Recently, KH Window Fashions has installed a number of shutters.
I love the clean, classic look of shutters, and I wanted to share some of my favorite shutter styles with you in today’s blog.
While preparing for the blog post, I discovered an interesting fact about the two main styles — plantation and traditional. The main difference between these two styles are the louver sizes. Traditional shutters, which were originally designed for the smaller New England windows, has a louver size of 1.25 inches while plantation shutters, thanks to the large windows popular further South, have louver sizes of 2.5, 3.5, and 4.5 inches. Today, however, large windows are more common in New England, and so plantation shutters are too!
Check out some shutter styles below. And have a happy and safe 4th of July.
Louver sizes impact your window visibility. The larger the louver, the more you’re able to enjoy natural sunlight and the view outside your winder. Smaller louvers restrict lighting and limit visibility. Plus, shutters with larger louvers need less louvers. Less louvers mean less horizontal lines, creating a cleaner, simplified decor.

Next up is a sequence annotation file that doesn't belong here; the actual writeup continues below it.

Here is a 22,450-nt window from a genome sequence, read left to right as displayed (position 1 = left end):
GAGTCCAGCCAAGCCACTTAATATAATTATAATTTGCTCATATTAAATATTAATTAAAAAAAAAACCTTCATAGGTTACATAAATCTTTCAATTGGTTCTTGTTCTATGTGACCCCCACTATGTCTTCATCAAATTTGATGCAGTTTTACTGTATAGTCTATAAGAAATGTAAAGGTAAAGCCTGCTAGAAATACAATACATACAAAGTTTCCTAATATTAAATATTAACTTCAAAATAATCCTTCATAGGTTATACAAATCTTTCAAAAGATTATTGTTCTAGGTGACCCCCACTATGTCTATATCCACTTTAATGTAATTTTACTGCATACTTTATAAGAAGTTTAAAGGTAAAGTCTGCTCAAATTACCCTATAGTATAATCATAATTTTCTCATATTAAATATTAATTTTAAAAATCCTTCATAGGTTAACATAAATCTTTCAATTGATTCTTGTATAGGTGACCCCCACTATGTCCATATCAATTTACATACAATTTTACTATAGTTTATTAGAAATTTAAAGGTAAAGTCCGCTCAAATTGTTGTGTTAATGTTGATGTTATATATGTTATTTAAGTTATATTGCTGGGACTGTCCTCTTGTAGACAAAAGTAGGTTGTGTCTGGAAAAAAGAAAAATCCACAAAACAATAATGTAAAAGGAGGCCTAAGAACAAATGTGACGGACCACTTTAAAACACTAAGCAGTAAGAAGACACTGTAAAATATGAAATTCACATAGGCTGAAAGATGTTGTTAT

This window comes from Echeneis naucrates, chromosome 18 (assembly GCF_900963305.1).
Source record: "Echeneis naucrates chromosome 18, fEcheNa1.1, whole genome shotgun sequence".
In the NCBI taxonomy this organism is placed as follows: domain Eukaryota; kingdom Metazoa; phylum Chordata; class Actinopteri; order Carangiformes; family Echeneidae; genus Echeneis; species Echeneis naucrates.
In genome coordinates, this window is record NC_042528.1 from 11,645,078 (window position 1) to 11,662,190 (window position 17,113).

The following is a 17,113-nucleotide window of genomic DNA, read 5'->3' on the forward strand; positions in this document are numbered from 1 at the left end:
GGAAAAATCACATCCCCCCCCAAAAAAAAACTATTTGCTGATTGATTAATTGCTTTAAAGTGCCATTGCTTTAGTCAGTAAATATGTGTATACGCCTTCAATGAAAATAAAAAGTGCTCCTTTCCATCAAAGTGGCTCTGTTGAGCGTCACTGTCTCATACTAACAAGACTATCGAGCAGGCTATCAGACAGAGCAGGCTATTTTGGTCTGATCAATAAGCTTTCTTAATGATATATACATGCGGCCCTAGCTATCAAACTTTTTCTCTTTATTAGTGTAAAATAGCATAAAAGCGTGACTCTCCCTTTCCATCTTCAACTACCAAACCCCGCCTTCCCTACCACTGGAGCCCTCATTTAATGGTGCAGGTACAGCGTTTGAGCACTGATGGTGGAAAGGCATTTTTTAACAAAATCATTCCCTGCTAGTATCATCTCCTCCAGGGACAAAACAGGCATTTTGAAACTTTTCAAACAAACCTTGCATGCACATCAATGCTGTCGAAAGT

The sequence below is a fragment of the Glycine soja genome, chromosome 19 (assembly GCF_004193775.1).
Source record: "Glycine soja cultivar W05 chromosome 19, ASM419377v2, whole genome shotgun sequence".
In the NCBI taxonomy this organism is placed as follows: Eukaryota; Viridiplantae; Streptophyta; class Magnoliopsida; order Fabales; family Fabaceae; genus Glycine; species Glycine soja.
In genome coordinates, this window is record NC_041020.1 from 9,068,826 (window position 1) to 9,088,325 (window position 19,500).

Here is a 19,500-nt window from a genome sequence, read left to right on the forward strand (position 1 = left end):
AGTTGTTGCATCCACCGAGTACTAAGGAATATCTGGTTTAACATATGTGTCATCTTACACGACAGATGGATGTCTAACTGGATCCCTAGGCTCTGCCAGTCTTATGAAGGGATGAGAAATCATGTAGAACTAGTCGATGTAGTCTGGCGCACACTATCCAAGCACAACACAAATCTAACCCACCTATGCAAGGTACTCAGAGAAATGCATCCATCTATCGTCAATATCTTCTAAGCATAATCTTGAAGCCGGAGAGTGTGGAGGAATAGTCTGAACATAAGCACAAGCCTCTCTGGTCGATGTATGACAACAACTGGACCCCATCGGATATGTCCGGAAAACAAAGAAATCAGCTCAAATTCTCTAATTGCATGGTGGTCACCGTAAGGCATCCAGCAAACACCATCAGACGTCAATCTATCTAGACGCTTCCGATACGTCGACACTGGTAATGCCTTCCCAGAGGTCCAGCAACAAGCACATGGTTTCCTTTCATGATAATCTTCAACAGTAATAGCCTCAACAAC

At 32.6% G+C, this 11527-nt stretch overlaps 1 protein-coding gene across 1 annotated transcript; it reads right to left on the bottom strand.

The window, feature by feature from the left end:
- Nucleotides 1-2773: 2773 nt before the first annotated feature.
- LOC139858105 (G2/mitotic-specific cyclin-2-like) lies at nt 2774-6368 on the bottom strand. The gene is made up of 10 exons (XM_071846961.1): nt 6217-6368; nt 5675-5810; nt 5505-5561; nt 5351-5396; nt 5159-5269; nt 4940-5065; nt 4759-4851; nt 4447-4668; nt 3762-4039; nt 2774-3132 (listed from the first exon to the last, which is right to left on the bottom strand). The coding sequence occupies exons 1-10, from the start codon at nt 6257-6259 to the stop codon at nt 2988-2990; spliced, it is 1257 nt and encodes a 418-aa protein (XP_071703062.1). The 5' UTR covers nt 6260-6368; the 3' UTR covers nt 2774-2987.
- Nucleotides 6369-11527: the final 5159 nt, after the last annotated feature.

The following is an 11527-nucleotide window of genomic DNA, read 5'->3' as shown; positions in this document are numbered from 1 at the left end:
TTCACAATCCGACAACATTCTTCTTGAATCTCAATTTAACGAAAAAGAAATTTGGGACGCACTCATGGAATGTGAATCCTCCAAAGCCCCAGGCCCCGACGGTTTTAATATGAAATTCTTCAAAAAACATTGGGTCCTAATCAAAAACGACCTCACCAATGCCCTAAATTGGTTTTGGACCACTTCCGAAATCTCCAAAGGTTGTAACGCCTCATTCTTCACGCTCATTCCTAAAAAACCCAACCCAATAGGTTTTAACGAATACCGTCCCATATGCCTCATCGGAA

In fact, four and half louvers provide 39% more view-through between the louvers than three and half and 130% more than two and half louvers. Wow!
Can you see the vertical rod on the center of the panels of the right side shutter? This shutter has the traditional front tilt bar that opens and shuts the louvers.
Now look at the picture on the left. These panels have a rear tilt bar, which is located discreetly on the side rear of the panels. It’s easy to open and close these shutters. Instead of finagling a rod, it only takes a touch of your hand on one louver and voila! All the louvers rotate together.
Which style do you prefer?
This set of images shows one of my favorite advantages of the rear tilt bar. This is the same window on both pictures, but the rear tilt bar is divided into two sections, which allows each section to rotate independently.
In right picture of the window, the lower section is closed for privacy while the upper section remains open to invite in the light. However, both sections can be open at the same time, like shown on the image to the left, or closed at the same time.
The choice is yours. I can help you determine the number of louvers on each tilt bar.
Here are two examples of recent shutter installations in two different homes.
Both shutters have single (1) panel designs and the louvers are 3.5 inches. The shutter on the left is a full window, three-sided framed, and the on the right, is a cafe style two-sided framed shutter. The left shutter is on the first floor bedroom, so full privacy was a must! The right one is located in a fifth floor condo where the priority was balancing the gorgeous view with privacy. Which style shutter fits your needs?